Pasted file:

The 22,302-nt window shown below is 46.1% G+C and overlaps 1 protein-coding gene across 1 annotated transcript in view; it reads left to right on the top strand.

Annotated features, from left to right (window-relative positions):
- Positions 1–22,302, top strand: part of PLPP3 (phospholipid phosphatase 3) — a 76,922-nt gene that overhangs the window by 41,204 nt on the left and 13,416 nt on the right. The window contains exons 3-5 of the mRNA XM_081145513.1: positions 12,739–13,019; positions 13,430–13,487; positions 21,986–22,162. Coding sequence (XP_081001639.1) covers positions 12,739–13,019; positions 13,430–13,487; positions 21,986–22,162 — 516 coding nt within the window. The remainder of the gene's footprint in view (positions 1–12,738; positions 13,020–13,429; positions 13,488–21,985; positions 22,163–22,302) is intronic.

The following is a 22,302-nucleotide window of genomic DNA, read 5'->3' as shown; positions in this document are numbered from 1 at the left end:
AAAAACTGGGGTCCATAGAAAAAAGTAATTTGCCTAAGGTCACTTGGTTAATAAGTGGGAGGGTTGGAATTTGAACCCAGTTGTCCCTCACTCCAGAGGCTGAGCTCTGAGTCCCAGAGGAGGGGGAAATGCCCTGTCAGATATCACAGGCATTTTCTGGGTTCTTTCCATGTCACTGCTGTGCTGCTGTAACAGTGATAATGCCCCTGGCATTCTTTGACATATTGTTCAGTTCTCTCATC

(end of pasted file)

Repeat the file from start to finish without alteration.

The 22,302-nt window shown below is 46.1% G+C and overlaps 1 protein-coding gene across 1 annotated transcript in view; it reads left to right on the top strand.

Annotated features, from left to right (window-relative positions):
- Positions 1–22,302, top strand: part of PLPP3 (phospholipid phosphatase 3) — a 76,922-nt gene that overhangs the window by 41,204 nt on the left and 13,416 nt on the right. The window contains exons 3-5 of the mRNA XM_081145513.1: positions 12,739–13,019; positions 13,430–13,487; positions 21,986–22,162. Coding sequence (XP_081001639.1) covers positions 12,739–13,019; positions 13,430–13,487; positions 21,986–22,162 — 516 coding nt within the window. The remainder of the gene's footprint in view (positions 1–12,738; positions 13,020–13,429; positions 13,488–21,985; positions 22,163–22,302) is intronic.

The following is a 22,302-nucleotide window of genomic DNA, read 5'->3' as shown; positions in this document are numbered from 1 at the left end:
AAAAACTGGGGTCCATAGAAAAAAGTAATTTGCCTAAGGTCACTTGGTTAATAAGTGGGAGGGTTGGAATTTGAACCCAGTTGTCCCTCACTCCAGAGGCTGAGCTCTGAGTCCCAGAGGAGGGGGAAATGCCCTGTCAGATATCACAGGCATTTTCTGGGTTCTTTCCATGTCACTGCTGTGCTGCTGTAACAGTGATAATGCCCCTGGCATTCTTTGACATATTGTTCAGTTCTCTCATC